Governments’ requests for Twitter data on the rise
Micro-blogging firm’s transparency report shows 36% year-on-year surge
Requests from governments for Twitter users' personal information has risen 36% in the first half of 2013 when compared with the same period in 2012, according to the bi-annual Twitter Transparency Report.
The 1,157 information requests also represent a 14.7% rise on the previous period. Twitter said its policy was to inform a user if any request was made regarding their account.
The US remains the most prolific requester, accounting for almost 78% of all requests made. Second-place Japan was responsible for 7.5%. Middle East governments were surprisingly under-represented. According to the report, the only Middle East counties to have made requests were Saudi Arabia and Kuwait, both of which made 10.
Not all requests for information were granted. Some two thirds of applications lodged by the US resulted in some or all of the sought information being divulged, while Saudi and Kuwait received none of the information requested by their governments.
The Twitter Transparency Report covers three main areas: government requests for personal data, usually involving email addresses and/or IP addresses of tweeters; Digital Millennium Copyright Act (DMCA) takedown requests; and other takedown requests, which amount to attempts at public censorship of tweets. According to Twitter, this last category of request has also been on the rise.
Takedown requests can come through court orders, or direct applications from a public body, such as a ministry or police department. The requests worldwide were relatively few for the period, numbering 60, according to the report. The Russian Federation made the most applications, with 17, followed by Brazil with 10. But Twitter characterised the rise as sharp, given that in the same period last year there were only six requests worldwide to invoke Twitter's Country Withheld Content (CWC) tool.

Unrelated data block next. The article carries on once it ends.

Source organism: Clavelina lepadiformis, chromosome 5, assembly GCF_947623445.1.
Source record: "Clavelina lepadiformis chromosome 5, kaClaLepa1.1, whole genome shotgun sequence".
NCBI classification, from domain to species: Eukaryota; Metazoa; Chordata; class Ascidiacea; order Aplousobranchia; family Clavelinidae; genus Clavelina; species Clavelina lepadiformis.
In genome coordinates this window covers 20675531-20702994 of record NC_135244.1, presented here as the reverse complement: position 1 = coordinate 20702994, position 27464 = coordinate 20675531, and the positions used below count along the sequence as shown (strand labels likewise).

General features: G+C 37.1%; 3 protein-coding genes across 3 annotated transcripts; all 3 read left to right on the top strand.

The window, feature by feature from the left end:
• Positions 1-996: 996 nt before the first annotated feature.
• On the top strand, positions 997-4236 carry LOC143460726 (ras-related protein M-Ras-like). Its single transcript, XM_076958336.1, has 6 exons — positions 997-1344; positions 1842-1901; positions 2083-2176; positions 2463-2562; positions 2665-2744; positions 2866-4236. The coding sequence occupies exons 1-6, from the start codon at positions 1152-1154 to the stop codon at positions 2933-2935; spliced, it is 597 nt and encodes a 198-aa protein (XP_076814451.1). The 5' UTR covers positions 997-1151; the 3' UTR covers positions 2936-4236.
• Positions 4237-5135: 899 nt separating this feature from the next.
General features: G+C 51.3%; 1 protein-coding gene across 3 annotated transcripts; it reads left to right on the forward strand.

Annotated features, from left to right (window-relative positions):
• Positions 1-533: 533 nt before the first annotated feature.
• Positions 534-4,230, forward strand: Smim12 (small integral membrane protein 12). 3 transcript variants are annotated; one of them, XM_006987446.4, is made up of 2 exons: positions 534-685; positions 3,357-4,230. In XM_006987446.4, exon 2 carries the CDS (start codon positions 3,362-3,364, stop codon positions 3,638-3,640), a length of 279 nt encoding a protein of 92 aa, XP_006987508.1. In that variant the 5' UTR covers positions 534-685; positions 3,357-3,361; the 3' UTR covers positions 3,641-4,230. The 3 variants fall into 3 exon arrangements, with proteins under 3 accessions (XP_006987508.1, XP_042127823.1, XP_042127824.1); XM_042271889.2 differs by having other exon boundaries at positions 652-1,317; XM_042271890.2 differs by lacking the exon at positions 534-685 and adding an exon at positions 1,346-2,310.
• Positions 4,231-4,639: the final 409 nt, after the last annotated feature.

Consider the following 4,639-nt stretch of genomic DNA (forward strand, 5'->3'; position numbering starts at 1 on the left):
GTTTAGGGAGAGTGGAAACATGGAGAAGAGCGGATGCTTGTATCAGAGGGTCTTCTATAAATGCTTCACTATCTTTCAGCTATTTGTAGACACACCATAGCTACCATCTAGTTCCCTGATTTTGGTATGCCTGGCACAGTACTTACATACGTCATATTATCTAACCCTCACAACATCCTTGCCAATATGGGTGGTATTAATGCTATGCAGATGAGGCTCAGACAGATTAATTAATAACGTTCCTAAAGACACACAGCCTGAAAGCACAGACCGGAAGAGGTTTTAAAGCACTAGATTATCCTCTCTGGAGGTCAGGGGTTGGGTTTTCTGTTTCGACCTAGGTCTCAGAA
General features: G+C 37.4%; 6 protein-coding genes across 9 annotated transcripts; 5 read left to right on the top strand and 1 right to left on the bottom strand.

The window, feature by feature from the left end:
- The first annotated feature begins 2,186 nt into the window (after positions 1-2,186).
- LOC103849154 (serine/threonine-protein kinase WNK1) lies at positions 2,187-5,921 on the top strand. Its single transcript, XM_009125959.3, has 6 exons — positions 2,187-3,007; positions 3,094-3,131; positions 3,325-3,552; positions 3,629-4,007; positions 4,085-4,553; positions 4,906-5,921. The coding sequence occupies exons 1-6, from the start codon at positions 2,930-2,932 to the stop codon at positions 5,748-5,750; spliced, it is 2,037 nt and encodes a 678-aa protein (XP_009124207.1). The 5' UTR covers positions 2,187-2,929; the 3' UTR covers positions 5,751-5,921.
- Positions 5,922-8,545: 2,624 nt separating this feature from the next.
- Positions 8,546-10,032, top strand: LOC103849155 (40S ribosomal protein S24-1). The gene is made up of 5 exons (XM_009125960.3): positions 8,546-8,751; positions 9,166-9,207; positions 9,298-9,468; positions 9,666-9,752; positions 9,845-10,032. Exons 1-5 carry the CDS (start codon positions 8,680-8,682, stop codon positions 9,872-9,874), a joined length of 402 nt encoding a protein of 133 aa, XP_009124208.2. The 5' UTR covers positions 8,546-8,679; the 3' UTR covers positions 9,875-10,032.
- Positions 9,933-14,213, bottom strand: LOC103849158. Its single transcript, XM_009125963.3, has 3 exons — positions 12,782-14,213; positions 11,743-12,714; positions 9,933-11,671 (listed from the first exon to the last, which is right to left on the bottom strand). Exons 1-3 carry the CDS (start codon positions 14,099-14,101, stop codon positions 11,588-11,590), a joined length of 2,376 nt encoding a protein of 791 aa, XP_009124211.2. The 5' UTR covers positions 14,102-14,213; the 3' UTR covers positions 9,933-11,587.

"Over the last six months, we have gone from withholding content in two countries to withholding content in seven countries," Twitter legal policy manager Jeremy Kessel told Reuters.
The bi-yearly reports issued by Twitter do not include secret requests for information such as those that may be issued under the US Foreign Intelligence and Surveillance Act (FISA). Initial reports of the Edward Snowden affair - where the NSA contractor leaked information about US government surveillance programmes - suggested that Twitter had not participated in project Prism, named by Snowden as an information-gathering collaboration between US intelligence operatives and prominent Internet services companies, such as Yahoo, Microsoft and Google. However, insiders at the time said it was inevitable that the micro-blogging service would be recruited.